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Top State firms see big profit hikes
By Sun Min (China Daily)
Updated: 2004-11-01 22:56

China's major State-owned enterprises maintained a sharp profit growth in the first three quarters of the year, fueled by strong performance of oil, power and transportation sectors.

The 474 key State-owned enterprises (SOEs), the flagships of their industries, earned 460 billion yuan (US$55.6 billion) in profits in the first nine months of 2004, a 44.9 per cent increase on a year-on-year basis.

The growth rate was 6.3 percentage points higher than that of the first six months, according to statistics released on the website of the State-owned Assets Supervision and Administration Commission (SASAC) Monday.

These enterprises also saw a 28.5 per cent increase in industrial output, which totalled 3.4 trillion yuan (US$410.6 billion) in the first three quarters.

The best performers were transportation and coal enterprises, which grew 8.8 and 1.6 times. Meanwhile, those in petrol and chemicals, grew 54.6 per cent and metal, at 84.5 per cent.

They jointly contributed about 78 per cent of the overall profit growth of the 474 key SOEs.

These sectors have benefited from growing demand fueled by strong economic growth and steady price growth, analysts said.

The major oil companies, all big State-owned enterprises, for example, have made significant gains from the high oil prices. And the good profitability is expected to be maintained, said Paul Coughlin, managing director of Corporate & Government Ratings for the Asia Pacific Region of Standard & Poor's.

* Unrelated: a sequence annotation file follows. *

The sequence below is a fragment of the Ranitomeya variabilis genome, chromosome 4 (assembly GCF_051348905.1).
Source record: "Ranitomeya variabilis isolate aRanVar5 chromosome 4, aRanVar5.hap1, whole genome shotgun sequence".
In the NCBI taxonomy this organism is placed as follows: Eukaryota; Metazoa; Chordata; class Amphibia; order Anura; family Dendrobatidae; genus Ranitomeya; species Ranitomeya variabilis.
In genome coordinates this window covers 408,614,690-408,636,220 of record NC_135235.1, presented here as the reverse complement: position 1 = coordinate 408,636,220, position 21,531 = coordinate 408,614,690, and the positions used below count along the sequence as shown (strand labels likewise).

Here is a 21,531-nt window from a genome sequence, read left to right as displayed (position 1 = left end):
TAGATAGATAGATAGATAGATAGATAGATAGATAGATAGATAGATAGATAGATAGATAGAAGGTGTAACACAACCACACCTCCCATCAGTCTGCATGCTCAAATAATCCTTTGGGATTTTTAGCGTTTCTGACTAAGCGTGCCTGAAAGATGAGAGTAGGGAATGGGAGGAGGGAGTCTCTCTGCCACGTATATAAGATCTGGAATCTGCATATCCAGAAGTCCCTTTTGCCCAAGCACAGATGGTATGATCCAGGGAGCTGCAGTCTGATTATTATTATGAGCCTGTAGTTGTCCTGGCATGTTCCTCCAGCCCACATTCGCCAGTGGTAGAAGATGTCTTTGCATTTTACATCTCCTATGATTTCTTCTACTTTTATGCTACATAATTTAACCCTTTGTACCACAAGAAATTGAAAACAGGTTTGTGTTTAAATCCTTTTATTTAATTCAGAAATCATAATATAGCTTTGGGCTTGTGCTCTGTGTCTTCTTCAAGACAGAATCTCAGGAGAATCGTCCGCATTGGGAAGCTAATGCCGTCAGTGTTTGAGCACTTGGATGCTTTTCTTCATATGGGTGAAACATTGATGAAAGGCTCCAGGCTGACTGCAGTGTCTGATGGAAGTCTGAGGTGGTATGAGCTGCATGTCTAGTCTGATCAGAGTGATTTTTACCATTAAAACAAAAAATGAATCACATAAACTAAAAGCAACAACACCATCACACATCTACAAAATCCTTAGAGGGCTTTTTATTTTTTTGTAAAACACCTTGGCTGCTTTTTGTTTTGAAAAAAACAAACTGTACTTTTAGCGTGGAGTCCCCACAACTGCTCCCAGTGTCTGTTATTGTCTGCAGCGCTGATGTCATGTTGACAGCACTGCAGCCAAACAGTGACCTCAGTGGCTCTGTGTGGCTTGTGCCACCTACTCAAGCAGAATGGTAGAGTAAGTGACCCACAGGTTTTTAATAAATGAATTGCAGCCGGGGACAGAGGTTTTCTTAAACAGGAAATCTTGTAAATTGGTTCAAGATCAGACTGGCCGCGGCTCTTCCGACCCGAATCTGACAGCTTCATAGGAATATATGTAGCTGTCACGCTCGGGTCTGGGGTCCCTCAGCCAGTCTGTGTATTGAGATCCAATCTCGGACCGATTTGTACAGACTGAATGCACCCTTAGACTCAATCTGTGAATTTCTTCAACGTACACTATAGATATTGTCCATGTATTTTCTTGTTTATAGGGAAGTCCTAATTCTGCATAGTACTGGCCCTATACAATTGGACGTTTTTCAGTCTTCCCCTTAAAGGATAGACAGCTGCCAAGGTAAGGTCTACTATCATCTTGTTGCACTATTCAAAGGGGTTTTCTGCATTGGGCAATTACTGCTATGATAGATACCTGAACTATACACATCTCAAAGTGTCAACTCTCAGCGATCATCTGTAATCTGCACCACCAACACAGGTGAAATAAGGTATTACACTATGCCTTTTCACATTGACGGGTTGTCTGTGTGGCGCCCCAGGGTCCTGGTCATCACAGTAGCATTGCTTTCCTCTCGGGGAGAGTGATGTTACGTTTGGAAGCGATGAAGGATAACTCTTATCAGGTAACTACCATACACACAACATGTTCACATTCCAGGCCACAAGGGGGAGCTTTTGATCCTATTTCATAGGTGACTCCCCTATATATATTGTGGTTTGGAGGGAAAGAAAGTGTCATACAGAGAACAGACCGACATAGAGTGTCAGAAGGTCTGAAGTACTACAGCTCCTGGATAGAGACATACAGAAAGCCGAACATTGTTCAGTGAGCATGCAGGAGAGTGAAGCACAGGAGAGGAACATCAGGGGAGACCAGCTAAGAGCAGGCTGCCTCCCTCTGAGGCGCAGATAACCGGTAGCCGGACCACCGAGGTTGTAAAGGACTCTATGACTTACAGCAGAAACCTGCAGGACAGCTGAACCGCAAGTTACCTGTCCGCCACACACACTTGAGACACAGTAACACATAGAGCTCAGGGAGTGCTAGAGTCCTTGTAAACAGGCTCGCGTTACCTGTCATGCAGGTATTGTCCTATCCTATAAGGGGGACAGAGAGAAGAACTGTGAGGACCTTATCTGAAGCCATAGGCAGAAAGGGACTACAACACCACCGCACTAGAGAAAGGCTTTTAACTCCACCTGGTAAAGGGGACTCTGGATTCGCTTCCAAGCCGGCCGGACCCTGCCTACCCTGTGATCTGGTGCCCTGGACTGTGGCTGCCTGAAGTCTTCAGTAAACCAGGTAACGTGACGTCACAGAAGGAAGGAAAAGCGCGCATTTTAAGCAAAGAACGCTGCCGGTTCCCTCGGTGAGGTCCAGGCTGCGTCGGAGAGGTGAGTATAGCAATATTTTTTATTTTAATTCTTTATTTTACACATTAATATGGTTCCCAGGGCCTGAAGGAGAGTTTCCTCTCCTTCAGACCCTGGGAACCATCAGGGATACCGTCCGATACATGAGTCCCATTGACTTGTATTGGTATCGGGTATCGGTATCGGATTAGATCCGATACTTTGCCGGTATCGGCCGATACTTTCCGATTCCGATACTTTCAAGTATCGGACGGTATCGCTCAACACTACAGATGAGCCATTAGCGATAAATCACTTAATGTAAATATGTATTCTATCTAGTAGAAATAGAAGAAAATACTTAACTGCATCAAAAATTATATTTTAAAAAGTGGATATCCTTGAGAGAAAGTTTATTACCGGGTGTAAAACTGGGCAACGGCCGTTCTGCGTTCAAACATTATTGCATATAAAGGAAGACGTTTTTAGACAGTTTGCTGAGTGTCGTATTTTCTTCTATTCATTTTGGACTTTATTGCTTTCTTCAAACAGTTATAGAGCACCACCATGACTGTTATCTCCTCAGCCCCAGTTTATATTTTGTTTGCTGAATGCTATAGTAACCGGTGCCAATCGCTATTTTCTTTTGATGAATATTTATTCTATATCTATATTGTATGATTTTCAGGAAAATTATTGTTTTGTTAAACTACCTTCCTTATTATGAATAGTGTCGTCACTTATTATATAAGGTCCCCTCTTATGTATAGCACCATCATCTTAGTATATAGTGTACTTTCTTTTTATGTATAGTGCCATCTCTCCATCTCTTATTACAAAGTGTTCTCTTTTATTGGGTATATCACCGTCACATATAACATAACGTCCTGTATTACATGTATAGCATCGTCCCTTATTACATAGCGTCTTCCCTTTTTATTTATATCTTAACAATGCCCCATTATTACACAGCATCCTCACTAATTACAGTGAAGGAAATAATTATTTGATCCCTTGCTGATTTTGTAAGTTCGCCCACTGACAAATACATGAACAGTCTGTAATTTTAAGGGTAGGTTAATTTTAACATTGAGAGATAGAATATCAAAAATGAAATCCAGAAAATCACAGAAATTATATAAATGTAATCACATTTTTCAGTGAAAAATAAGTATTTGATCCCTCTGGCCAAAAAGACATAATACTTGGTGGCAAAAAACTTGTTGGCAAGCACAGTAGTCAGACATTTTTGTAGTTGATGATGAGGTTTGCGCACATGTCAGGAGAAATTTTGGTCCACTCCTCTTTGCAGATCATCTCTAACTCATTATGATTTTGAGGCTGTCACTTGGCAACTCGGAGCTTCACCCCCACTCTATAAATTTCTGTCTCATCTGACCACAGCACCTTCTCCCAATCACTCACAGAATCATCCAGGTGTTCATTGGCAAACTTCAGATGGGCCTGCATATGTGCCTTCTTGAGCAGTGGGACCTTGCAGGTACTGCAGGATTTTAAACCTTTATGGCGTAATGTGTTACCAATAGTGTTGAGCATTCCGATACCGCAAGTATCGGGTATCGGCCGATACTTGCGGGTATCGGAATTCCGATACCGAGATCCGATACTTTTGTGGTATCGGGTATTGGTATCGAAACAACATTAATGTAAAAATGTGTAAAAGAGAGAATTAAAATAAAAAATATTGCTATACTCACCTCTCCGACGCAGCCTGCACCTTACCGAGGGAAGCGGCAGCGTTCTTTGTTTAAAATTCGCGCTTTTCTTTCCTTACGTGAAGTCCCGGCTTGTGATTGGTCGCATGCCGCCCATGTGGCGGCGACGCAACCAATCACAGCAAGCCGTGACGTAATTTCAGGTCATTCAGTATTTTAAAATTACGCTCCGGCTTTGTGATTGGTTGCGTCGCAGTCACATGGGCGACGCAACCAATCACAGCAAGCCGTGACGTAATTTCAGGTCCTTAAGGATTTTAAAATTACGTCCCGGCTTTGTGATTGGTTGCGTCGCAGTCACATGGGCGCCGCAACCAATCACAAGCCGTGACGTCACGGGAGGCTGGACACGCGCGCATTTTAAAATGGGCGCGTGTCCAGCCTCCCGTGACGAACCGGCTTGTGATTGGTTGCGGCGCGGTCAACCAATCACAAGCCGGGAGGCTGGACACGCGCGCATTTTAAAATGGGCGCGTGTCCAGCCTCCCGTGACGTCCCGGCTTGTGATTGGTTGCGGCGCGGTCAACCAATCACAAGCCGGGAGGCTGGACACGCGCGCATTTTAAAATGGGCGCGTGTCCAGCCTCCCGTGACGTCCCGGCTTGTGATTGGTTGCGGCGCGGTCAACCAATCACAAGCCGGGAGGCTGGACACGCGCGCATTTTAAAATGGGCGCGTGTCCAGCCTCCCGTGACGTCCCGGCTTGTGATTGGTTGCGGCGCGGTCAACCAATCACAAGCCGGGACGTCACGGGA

Similar trends also apply for other companies in upstream businesses, including mobile and steel.

While downstream industries are expected to be affected by the high commodity prices, which would squeeze their profit margin, Coughlin said.

Standard & Poor's also predicted that the growth in the corporate profitability of the big Chinese companies would remain strong for the whole year of 2004, though it should slow down moderately in 2005 as the economy cools down.

Meanwhile, some industries are also expected to intensify their restructuring.

Auto businesses, for example, are to consolidate further, which would see the closure of more small-scale and less profitable companies into a few big groups.

Auto companies generally saw a profit decline in the first three quarters, as a result of price cuts, overcapacity and tightened credit policies by the government to curb over-investment.

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